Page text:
Peace is the absence of war-Professor Taga refutes this conventional image. "Consider the statements of Indian scholars. Although there is no war in India, there is the actuality of people falling dead on the side of the road due to poverty. This cannot be called peace, even if there is no war. The opposite of peace is "peacelessness", which is the state of no peace.

Peace Studies emphasizes field work performed onsite. The objective of the course is for students to acquire a broad perspective by understanding the realities of the world. (Scene from field work in Chiang Mai, Thailand.)

Peace Studies is an academic field which scientifically verifies and realizes the conditions for peace. The form of true peace is understood by considering the correlation of various issues such as poverty, the environment, gender and human rights. Since his 20s, Professor Taga has witnessed the harsh reality of child labor, discrimination, regional conflicts, slums and refugee camps in countries around the world. "Field work is an essential part of Peace Studies. I hope that students will see the realities of the world while they are young. In the case of classes specified for theme studies, it is possible to include internship field work in addition to lectures and exercises, thus creating courses which are composed of three parts. This is the perfect system for Peace Studies".

Last year, a wide variety of field work was performed, including onsite field work in areas such as cross-border labor, development, and environmental protection. Also, a bazaar was held to procure funds for international cooperation. "Only 3 or 4 people out of 100 have the opportunity to go to university in this world. University life is a precious experience, so I truly hope that students will experience "moving reality" through field work. If a person understands that "the realities of this world can be changed", then that person will not become the type of individual who only considers matters that occur within a 15 foot radius of oneself. The person will be able to acquire a richer sensibility."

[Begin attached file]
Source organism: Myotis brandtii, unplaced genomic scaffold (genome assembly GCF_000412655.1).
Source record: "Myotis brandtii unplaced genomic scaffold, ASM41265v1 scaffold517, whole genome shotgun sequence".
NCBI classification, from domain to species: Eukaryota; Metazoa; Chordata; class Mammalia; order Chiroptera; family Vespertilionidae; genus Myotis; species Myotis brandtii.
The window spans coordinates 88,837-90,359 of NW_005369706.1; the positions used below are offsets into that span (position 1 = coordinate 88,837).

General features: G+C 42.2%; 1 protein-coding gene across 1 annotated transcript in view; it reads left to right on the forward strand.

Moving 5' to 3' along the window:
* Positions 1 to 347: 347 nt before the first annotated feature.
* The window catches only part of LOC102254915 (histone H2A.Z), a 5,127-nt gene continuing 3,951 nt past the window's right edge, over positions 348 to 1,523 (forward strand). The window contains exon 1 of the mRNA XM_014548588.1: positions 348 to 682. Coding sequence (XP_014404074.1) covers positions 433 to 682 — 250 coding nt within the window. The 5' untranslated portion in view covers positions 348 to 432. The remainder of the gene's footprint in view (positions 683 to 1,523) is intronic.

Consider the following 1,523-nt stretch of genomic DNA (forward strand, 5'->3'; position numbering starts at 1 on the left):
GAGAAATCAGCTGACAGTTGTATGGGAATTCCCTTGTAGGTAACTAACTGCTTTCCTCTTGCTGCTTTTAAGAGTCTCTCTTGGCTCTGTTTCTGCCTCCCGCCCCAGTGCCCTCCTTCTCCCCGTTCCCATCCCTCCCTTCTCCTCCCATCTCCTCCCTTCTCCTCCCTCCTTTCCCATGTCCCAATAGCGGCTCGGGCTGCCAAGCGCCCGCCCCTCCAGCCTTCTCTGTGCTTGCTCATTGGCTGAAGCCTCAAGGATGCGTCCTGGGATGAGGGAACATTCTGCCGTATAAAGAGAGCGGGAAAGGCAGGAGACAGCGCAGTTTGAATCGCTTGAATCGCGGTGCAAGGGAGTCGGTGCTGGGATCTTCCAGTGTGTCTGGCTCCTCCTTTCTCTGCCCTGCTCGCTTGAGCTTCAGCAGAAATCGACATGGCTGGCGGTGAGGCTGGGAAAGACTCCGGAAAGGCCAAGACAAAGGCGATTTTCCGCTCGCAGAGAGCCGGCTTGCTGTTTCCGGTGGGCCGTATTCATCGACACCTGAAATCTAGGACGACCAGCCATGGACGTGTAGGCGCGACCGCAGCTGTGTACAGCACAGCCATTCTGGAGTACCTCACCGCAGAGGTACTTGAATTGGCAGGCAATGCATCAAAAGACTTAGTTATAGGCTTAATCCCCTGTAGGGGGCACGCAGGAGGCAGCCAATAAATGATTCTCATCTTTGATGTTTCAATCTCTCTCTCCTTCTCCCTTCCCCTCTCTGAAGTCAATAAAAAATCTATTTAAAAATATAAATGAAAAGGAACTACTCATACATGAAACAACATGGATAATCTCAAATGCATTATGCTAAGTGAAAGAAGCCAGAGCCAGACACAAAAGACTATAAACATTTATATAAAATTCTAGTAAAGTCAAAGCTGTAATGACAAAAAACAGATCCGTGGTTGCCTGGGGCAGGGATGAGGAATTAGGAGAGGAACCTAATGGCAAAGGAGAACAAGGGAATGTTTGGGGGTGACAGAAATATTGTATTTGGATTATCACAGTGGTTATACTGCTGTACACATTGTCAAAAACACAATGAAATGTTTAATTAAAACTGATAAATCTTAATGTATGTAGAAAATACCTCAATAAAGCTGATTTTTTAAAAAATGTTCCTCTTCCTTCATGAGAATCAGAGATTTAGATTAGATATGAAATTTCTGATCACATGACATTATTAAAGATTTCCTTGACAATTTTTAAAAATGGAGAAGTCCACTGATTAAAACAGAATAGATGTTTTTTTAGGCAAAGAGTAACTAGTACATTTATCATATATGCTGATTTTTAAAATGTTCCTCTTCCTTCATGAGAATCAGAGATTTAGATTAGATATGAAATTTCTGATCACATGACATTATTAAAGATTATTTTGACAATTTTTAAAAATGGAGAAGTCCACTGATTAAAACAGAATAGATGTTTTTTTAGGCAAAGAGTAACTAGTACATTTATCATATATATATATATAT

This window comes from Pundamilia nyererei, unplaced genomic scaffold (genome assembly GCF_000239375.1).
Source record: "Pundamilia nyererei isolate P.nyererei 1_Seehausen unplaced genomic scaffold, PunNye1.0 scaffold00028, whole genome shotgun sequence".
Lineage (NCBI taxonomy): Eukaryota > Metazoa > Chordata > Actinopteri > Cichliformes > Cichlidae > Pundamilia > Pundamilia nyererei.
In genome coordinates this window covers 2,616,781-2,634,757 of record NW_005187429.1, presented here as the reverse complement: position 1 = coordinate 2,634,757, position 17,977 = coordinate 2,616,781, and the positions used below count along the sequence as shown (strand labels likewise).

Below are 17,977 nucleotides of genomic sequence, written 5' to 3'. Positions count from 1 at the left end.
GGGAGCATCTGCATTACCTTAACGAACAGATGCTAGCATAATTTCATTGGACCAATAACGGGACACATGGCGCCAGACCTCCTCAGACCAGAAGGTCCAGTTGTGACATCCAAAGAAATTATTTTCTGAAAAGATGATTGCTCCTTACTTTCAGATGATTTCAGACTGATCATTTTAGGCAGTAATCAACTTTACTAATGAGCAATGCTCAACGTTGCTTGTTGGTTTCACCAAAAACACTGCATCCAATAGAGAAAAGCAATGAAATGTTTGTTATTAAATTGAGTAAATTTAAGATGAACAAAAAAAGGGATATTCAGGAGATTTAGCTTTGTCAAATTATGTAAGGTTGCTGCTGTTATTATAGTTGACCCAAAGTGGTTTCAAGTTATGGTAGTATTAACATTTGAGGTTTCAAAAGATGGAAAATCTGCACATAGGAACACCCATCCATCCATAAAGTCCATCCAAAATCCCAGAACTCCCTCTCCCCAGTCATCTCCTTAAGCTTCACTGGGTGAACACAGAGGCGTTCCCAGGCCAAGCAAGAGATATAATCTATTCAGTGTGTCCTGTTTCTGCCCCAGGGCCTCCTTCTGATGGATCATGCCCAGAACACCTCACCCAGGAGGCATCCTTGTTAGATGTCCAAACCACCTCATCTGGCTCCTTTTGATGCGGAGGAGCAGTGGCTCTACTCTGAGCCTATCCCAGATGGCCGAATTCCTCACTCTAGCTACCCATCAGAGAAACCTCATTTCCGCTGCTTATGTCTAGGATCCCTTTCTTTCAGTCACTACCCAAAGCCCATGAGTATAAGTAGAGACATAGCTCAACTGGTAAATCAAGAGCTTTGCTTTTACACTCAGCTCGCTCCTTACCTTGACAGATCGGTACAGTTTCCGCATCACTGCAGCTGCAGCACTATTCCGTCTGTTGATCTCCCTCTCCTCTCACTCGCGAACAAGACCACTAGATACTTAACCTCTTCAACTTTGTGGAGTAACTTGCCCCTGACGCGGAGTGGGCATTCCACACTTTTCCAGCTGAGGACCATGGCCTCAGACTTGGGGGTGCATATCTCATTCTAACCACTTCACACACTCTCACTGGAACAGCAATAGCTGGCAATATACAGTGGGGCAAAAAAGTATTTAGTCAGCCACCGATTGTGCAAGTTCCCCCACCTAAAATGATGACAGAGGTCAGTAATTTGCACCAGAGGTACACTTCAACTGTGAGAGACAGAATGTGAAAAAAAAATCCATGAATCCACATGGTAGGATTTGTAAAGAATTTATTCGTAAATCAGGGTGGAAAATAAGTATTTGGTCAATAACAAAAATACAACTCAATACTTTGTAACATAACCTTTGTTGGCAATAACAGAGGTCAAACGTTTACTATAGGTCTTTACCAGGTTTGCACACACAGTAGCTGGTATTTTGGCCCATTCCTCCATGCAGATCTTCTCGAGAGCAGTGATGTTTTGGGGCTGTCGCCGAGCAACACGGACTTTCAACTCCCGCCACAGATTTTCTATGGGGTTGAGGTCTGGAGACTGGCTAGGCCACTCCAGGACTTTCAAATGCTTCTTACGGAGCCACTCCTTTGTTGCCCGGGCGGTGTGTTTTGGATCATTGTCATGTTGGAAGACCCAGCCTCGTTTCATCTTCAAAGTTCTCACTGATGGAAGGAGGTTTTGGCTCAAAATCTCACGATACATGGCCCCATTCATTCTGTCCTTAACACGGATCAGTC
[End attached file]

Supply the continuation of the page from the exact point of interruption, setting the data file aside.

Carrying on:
Professor Hidetoshi Taga
Faculty of Social Sciences

Gradated from the Waseda University School of Law. Received his Doctorate Degree from the Waseda University Graduate School of Law. Assumed his current position in 1996 after serving as Professor at the Niigata University School of Law. In addition to his activities in the PKO Survey of the Ministry of Foreign Affairs and in the Nepal National Election International Election Observation Group, he is also active in the support of homeless children.

Student Voice The Meaning of Studying an Academic Minor
What are we capable of doing? The desire to study practical Peace Studies.

Ai Kaneko, 4th Year Student
School of Social Sciences

"I want to study something international." I had this vague intention when I entered university, and the course that I encountered was Peace Studies. Peace Studies is an appealing course because it allows students to study a variety of fields from an international perspective. Theme study contains courses in both theory and onsite, hands-on experience. I believe that this is a positive course structure because it allows for balanced and varied study of Peace Studies, a field which cannot be simply expressed or understood.